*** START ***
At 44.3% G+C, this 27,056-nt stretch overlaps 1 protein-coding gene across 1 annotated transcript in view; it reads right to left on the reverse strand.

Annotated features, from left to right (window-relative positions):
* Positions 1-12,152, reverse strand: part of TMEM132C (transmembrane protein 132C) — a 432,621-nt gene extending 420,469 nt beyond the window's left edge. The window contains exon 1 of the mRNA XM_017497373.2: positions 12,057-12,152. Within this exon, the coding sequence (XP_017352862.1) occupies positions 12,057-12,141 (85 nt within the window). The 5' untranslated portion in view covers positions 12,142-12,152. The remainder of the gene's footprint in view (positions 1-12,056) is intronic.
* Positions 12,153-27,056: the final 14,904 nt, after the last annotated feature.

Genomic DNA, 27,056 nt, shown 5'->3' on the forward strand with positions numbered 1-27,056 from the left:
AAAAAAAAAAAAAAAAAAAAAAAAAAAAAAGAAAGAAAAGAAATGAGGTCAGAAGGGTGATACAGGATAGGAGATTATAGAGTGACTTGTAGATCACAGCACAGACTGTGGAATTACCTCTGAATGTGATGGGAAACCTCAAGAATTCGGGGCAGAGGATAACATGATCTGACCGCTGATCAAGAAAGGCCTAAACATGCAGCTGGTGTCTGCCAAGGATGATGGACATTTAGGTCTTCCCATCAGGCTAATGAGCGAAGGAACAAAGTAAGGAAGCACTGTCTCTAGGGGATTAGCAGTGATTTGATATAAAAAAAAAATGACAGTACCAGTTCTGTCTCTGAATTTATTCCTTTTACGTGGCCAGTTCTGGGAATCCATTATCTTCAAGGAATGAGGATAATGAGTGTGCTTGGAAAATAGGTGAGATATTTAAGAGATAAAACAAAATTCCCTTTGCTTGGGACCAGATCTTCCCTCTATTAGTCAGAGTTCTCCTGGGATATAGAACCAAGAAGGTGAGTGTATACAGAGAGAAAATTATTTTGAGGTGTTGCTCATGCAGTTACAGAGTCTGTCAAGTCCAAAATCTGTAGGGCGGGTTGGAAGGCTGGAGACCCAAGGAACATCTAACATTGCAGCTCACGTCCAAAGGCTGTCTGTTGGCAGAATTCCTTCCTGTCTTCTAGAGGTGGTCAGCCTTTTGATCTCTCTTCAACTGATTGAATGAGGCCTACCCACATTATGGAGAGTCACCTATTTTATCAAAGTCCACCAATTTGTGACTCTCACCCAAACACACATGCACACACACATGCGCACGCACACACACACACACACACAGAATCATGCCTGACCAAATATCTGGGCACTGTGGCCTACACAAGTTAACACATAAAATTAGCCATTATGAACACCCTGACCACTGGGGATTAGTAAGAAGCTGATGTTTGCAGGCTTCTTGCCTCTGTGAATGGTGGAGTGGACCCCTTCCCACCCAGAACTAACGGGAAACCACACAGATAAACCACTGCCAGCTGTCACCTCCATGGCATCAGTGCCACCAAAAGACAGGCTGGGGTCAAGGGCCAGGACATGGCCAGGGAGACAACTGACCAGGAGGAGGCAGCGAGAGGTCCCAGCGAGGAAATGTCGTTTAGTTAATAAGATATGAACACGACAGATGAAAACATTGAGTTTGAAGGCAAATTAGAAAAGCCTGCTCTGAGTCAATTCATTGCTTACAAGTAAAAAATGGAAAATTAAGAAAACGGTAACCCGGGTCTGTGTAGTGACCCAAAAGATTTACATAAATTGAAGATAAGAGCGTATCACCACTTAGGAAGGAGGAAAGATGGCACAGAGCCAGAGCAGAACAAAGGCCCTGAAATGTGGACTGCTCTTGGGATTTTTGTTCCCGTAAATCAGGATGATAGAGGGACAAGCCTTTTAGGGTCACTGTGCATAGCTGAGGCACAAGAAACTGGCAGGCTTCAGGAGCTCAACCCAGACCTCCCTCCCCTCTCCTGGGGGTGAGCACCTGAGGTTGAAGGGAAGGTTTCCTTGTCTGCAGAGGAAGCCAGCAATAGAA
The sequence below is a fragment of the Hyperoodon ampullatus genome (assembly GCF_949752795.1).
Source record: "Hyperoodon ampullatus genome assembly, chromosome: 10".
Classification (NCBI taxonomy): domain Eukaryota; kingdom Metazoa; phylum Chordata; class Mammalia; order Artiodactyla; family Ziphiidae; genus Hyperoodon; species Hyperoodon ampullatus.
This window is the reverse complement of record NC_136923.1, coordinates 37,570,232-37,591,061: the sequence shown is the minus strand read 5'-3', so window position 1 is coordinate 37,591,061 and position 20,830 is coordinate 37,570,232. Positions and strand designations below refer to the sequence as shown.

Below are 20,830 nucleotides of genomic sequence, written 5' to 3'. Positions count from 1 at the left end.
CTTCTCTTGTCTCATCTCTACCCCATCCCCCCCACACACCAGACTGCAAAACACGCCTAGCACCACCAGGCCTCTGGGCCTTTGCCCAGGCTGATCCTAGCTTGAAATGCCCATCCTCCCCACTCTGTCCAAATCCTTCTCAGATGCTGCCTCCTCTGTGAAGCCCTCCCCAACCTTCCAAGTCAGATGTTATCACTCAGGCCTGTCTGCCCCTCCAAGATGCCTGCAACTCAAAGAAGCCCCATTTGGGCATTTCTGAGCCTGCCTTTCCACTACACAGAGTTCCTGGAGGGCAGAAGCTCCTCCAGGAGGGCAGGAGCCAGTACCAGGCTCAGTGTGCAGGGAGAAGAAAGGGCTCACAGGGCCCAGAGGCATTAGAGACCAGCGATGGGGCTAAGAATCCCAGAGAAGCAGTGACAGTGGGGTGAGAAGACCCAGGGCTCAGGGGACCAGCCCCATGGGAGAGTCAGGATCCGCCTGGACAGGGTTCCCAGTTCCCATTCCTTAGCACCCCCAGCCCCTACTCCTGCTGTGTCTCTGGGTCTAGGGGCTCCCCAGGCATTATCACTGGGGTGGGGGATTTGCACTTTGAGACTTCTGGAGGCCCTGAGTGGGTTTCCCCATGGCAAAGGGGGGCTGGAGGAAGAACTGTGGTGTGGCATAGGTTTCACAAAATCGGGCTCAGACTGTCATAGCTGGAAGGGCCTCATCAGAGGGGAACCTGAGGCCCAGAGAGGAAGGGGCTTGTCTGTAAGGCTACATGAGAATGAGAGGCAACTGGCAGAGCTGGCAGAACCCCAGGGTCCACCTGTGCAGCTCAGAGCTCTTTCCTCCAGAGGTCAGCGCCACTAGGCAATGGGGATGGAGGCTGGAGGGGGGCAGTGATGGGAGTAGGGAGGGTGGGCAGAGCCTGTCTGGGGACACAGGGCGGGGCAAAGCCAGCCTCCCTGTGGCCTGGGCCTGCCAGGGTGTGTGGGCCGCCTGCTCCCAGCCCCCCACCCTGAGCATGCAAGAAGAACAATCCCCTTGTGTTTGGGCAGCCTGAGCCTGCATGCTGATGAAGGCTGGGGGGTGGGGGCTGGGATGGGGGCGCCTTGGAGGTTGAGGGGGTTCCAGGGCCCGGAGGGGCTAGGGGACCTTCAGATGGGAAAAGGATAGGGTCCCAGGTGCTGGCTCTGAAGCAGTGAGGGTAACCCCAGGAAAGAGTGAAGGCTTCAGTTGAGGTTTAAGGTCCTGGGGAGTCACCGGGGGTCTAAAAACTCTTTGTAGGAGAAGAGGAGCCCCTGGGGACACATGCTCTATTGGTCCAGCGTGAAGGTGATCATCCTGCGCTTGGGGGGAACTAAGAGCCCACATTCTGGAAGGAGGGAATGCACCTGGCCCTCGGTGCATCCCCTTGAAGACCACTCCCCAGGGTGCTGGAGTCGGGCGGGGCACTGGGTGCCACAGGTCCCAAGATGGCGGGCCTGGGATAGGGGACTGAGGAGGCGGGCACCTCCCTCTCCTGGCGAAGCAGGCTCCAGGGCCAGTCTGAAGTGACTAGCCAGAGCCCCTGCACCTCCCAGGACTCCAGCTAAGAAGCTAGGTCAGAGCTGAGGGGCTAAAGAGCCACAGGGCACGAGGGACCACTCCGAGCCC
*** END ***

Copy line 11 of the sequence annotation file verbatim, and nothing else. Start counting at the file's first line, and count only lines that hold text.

Below are 20,830 nucleotides of genomic sequence, written 5' to 3'. Positions count from 1 at the left end.